Identifier

etd-12272016-223741

Degree

Doctor of Philosophy (PhD)

Department

Human Resource Education and Workforce Development

Document Type

Dissertation

Abstract

Although African American women represent the largest female demographic in the workforce (NABCP, 2014) and have the highest rates of infertility (Chandra, Copen & Stephen, 2013), their career and life experiences remain underrepresented in scholarship. Framed through the critical lens of Intersectionality, this phenomenological qualitative study explored the lived experiences of 11 African American women as they struggled with infertility and the competing demands of work and family life. The two major themes that emerged were: (1) silent suffering, and (2) lack of sensitivity and support in the workplace. The subthemes that supported silent suffering included: (1) emotional distress and grief, (2) low sense of self-worth, and (3) the motherhood mandate. The subthemes that supported lack of sensitivity and support in the workplace included: (1) lack of awareness and limited use of work-life policies, and (2) lack of access and affordability of fertility services. The findings from this study revealed that African American women struggling with infertility suffer in silence and have a difficult time achieving work-life balance. Their infertility experiences permeated through their personal and professional lives. The emotional, physical, and psychological scars of infertility manifested as feelings of sadness, depression, grief, and low self-worth among the majority of the participants. In addition, most of the participants felt pressure from within the African American community to be a mother. Although organizational work-life policies such as Employee Assistant Programs (EAP) are intended to help employees achieve work-life balance, the majority of the participants did not use them. Likewise, a perceived lack of support and sensitivity in the workplace was shared by many of the participants. The subsequent coping strategies and lessons learned from this study can be used to encourage African American women facing infertility to be self-advocates and to seek emotional support; to press policy makers on the need for mandated employer sponsored health insurance that includes fertility coverage; to educate employers on the inherent need to recognize infertility as a disability enforced by the Equal Employment Opportunity Commission; and to implement work-life policies that support the needs of African American women facing infertility.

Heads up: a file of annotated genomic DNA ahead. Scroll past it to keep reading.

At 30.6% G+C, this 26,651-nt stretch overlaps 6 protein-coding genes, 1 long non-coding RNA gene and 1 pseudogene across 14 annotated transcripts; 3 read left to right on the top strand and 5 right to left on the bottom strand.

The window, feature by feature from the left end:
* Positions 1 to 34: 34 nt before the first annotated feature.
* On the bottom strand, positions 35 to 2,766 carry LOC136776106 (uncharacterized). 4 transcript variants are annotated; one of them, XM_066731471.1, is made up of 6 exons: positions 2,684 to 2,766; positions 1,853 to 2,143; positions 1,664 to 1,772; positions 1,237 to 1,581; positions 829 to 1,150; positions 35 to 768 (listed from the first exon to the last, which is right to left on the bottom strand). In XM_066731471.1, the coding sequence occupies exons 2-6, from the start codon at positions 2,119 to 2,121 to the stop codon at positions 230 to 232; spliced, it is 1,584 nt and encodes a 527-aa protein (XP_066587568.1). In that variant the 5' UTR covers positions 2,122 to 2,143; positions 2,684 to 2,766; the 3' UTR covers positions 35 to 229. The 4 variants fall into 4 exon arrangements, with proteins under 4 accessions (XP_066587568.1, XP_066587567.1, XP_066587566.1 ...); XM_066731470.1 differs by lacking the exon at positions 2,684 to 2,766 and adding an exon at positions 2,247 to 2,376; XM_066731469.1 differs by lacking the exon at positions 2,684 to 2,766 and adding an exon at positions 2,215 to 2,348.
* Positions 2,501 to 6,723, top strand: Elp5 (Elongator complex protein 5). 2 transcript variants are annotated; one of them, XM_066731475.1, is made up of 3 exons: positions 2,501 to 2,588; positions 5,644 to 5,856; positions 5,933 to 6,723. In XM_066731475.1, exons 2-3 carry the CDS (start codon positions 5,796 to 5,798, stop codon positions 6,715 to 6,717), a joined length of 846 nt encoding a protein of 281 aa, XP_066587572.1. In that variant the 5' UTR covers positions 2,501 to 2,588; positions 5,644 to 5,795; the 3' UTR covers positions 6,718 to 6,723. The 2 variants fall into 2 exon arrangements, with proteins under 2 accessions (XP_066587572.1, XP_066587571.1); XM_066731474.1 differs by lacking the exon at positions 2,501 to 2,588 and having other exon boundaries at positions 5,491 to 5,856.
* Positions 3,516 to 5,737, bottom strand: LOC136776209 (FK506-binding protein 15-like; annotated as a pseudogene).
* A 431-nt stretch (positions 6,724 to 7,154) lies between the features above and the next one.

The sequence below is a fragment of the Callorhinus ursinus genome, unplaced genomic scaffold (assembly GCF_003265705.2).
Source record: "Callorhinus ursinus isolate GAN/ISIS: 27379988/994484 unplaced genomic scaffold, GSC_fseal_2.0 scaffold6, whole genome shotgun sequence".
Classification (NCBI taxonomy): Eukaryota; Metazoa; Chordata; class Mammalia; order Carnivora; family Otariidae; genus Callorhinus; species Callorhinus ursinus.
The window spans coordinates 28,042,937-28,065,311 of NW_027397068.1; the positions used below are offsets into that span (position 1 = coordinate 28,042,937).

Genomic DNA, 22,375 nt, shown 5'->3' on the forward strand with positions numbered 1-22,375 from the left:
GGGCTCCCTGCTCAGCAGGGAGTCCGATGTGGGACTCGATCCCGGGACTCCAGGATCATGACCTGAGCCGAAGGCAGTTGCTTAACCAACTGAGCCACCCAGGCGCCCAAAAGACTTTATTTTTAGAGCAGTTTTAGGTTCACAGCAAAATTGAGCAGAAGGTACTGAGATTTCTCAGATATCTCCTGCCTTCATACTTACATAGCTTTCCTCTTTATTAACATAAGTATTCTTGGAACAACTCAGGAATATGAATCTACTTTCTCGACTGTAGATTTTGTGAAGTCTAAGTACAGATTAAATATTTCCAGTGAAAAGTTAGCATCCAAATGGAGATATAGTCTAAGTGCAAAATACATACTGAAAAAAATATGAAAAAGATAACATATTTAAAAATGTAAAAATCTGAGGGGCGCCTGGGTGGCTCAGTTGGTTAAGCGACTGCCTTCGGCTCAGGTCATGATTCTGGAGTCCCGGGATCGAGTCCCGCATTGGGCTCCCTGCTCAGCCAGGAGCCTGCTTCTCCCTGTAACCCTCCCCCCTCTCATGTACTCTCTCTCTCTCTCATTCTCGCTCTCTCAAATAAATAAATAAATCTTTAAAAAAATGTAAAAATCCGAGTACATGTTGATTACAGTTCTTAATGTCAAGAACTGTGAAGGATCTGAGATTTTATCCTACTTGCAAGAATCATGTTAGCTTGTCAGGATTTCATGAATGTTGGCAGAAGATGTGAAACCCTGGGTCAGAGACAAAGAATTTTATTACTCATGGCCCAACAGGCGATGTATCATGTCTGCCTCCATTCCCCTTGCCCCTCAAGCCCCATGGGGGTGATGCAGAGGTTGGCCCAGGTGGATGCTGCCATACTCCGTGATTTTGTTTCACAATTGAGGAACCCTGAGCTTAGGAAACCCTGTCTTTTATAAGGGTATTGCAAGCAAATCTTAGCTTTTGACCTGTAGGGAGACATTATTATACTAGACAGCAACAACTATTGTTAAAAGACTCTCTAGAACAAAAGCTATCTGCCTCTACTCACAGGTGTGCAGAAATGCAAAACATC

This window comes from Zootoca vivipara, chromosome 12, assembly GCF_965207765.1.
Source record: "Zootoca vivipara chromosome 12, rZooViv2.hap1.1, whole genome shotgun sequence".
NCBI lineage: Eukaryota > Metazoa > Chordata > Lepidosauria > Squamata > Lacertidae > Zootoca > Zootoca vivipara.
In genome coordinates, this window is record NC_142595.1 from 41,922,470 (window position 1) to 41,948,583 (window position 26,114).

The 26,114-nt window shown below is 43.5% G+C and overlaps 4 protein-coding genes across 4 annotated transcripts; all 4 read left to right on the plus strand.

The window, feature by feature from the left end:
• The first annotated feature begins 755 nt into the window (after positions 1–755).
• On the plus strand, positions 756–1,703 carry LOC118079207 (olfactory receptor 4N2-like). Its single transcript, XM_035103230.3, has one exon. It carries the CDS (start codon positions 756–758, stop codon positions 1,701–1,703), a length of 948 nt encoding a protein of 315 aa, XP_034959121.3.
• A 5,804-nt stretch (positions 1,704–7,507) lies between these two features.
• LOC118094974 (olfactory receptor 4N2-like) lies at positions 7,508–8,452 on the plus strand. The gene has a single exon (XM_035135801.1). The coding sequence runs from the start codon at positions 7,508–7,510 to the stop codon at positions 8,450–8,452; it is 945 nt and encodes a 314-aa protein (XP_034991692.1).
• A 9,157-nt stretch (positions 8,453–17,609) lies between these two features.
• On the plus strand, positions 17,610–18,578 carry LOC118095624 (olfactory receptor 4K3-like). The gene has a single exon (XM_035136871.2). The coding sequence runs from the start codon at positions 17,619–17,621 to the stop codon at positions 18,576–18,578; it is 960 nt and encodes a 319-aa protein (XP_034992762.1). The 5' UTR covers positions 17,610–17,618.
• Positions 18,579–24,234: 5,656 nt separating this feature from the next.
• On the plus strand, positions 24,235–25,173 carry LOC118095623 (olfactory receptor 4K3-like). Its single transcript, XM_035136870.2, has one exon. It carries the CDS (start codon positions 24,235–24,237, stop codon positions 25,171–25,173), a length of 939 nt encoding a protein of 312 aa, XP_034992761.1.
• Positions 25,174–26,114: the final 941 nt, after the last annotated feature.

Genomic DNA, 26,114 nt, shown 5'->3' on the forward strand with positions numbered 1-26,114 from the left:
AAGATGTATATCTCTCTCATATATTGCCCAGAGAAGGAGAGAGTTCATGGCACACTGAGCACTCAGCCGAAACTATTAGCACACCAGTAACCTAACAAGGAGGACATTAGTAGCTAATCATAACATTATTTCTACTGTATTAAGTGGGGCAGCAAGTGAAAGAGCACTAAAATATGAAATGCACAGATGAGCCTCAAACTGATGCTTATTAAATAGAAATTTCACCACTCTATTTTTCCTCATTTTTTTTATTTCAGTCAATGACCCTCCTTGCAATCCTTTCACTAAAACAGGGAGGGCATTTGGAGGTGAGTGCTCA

Date

2016

Document Availability at the Time of Submission

Secure the entire work for patent and/or proprietary purposes for a period of one year. Student has submitted appropriate documentation which states: During this period the copyright owner also agrees not to exercise her/his ownership rights, including public use in works, without prior authorization from LSU. At the end of the one year period, either we or LSU may request an automatic extension for one additional year. At the end of the one year secure period (or its extension, if such is requested), the work will be released for access worldwide.

Committee Chair

Robinson, Petra A.

Available for download on Saturday, February 23, 2019

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